Don Quixote in turn gets the prolonged measurement treatment and after another hour we’re done. Right, says Amor, this office can ratify the sculptures, but the light fitting, being possibly an antique, would take at least six days to assess, but at another office. Far from here. Impossible, I say. I was leaving Cuba the next morning. Tough, she says. I should try to get my money back from the vendor, or leave it to someone I know in Cuba. Leave it to someone I know in Cuba? Was this the windmills of my mind I was hearing? I know nobody in Cuba. Who would she prefer I left it to, Ché or Fidel? The beneficiary was irrelevant, she says, not missing a beat, but I would be in big trouble if I tried to smuggle it out. As for the paintings – well, those were better checked by customs officials at the airport – they could not be processed at this office. But please couldn’t they make a plan? No, mi Amor, no puedo. I needed to go to another office across town but it would be closing at 2PM which meant I would not make it on time. I should have come a week earlier, says Amor. But I only bought this stuff two days ago, I say. Amor flattens me with the dumbest shrug. “These things take time in Cuba, si, Amor”.
I send off my now-sanctioned sculptures by DHL, then hard-pack the paintings and my light fitting (in parts) into suitcases and check them in at the airport at 4AM the next morning. I all-too-easily sail through customs first time around, which, uniquely in Cuba I think, you pass after checking in your bags. This calls for celebratory coffees, but too early, for as I’m about to board the plane shortly before the gate closes I’m publically called by a COPA airlines announcement. Alarms. I’m wanted at customs, they say, and scurry me off to an office manned by two over-alert officers for that time of morning. The lifelong effect I have on customs officials immediately kicks in; upon seeing me, the female official turns predictably sour, screws up her face and curls her claws.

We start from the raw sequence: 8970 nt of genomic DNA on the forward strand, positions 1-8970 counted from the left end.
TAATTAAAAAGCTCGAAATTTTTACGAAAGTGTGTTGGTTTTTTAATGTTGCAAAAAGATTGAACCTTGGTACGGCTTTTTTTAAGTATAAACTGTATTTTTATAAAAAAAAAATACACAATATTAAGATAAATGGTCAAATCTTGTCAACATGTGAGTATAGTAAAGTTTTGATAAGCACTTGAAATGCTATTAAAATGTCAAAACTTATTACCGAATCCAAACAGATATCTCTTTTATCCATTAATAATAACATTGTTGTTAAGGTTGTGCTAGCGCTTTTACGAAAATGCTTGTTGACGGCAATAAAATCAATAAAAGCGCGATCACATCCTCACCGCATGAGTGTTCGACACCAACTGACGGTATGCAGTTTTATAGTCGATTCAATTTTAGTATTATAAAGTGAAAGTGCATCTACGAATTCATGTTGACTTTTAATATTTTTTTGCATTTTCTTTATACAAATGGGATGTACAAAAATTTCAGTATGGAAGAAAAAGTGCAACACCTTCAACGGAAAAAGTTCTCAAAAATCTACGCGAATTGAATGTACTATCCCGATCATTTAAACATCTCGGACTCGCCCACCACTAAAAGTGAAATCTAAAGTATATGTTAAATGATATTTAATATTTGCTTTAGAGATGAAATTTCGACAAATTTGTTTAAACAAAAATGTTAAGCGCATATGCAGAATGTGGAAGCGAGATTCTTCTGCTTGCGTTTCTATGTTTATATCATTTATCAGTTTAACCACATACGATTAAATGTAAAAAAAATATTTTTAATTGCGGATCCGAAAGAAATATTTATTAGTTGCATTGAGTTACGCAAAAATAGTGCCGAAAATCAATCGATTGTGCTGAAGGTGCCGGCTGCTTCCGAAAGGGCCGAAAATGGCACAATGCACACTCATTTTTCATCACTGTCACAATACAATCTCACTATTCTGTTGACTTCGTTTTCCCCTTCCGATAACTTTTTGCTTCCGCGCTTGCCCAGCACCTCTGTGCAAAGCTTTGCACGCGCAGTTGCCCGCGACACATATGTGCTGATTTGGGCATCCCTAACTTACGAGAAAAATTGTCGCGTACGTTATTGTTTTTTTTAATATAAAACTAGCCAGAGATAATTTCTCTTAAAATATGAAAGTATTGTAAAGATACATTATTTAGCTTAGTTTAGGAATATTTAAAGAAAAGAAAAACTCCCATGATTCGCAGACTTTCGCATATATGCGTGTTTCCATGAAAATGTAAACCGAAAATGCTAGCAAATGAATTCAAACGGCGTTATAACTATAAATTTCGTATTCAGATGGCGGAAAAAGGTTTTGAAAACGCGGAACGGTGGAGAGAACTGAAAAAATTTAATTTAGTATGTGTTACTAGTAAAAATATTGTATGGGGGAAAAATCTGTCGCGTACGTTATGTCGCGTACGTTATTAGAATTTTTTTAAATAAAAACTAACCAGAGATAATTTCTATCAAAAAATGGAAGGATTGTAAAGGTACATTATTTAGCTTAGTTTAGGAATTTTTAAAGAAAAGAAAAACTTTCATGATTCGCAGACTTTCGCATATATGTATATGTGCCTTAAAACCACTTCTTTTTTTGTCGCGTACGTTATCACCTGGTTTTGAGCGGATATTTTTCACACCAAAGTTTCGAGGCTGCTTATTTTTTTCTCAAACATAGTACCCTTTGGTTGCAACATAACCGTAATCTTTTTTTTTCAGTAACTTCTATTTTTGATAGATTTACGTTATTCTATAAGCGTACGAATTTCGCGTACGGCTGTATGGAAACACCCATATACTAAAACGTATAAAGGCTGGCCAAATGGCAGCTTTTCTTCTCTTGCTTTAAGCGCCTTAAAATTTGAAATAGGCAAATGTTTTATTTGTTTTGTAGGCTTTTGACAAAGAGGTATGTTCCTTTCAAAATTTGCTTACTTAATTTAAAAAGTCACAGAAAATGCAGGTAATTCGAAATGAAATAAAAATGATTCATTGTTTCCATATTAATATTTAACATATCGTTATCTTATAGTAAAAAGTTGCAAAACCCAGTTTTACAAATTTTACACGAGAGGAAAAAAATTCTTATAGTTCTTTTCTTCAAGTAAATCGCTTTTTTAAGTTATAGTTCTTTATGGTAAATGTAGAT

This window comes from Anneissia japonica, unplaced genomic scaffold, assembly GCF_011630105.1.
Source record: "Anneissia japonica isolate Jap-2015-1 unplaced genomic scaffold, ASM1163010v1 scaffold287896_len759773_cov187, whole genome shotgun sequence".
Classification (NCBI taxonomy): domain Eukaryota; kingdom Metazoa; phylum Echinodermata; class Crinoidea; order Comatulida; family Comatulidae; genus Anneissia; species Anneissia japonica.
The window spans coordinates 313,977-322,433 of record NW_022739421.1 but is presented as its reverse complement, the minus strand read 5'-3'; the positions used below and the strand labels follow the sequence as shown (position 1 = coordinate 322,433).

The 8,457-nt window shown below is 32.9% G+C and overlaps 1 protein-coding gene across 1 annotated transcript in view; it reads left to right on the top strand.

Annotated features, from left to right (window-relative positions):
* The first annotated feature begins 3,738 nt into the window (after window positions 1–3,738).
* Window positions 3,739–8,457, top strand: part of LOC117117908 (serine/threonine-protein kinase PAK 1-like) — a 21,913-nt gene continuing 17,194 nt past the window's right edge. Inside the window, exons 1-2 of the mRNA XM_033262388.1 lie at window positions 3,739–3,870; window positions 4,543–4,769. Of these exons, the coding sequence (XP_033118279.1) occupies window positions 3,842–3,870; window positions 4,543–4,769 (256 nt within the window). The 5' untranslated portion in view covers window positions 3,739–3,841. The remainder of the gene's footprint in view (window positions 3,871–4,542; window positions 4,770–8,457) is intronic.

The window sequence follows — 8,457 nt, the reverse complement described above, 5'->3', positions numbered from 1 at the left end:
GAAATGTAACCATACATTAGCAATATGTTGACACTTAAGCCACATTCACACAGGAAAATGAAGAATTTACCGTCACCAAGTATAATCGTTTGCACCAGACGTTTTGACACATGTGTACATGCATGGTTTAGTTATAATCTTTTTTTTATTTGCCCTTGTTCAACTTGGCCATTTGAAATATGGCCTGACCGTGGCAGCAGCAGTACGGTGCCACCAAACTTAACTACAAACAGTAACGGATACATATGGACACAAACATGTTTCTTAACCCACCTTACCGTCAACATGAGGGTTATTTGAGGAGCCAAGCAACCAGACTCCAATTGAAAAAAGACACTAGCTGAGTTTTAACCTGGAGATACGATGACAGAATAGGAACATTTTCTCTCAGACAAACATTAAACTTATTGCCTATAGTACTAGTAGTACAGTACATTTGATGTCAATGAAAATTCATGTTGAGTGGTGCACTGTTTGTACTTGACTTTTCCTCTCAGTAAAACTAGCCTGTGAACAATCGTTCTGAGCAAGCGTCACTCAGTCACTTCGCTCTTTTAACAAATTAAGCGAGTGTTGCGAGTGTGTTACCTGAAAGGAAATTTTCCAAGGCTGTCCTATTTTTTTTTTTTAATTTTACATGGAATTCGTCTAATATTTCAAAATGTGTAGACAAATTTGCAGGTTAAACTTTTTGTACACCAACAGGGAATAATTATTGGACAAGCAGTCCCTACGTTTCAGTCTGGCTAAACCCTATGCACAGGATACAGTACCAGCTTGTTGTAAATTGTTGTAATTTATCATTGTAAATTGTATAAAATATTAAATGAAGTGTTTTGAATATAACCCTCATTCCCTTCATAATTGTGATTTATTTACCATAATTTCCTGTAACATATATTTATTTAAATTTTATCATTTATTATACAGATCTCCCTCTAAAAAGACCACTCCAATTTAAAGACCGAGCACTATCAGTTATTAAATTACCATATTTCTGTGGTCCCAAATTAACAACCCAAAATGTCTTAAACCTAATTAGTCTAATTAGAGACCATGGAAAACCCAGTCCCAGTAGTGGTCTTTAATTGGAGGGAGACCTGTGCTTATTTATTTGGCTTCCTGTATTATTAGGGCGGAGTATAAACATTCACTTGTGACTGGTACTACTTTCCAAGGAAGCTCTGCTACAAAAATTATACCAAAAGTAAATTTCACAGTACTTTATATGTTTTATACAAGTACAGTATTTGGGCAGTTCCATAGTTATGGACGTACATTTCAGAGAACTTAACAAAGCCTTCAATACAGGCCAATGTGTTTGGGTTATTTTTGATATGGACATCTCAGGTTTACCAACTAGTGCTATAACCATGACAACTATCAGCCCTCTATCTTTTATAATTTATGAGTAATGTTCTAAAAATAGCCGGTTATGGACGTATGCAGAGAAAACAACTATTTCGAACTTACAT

“Please, I’m in a rush”, I say. “Open everything!” orders Amor No 2, “and stand aside!” So I open everything and they rummage through the most intimate of my belongings, adult wear etc. They pick up each item individually, inspect it with an unwholesome curiosity, look me straight in the eyes and then cast it aside in disgust. It takes more than that to shame me. Years of therapy have steeled me against this. Time runs. At a stage Amor No 2 suppresses a thrill upon pawing a stinky sock. The way to her heart? More time runs. I show them Folio 0143856, saying I acted in good faith, having gone through all the official channels etc. Total deafness. I panic for time. Please, I beg, could we hurry as my plane was about to leave and I would miss my three connecting flights to Panama City, Sao Paolo, Dubai and Cape Town? Por favor, por un grande favor. More deafness, busy silence. Seconds pass. A big hole gnaws through me.
“That’s hardly our problem”, splutters Amor No. 2. “You should have been here three hours ago.” Right then, my vital centre collapses. I droop my shoulders and mentally give up on my flights, my purpose in life, its meaning, everything. They’ve corroded my resolve, they’ve won. I crumble. It’s back to therapy for me. The endless rummaging continues with a grinding persistence. Each item is painfully lifted, unwrapped, inspected and flipped… After the passing of a second eternity I’m eventually dismissed with a toss of the head. I roll up my paintings, now devoid of much protection, snap shut my bags and am rushed back to the plane, just making my flight that Copa Airlines have mercifully held back. An air hostess hurries me down an aisle from which passengers stare at me. The hollow shell that’s me collapses exhausted into the only open seat on the plane.
Of course, Charlie and the Don were damaged in transit, the Don badly so. You don’t want to go through this, you just don’t.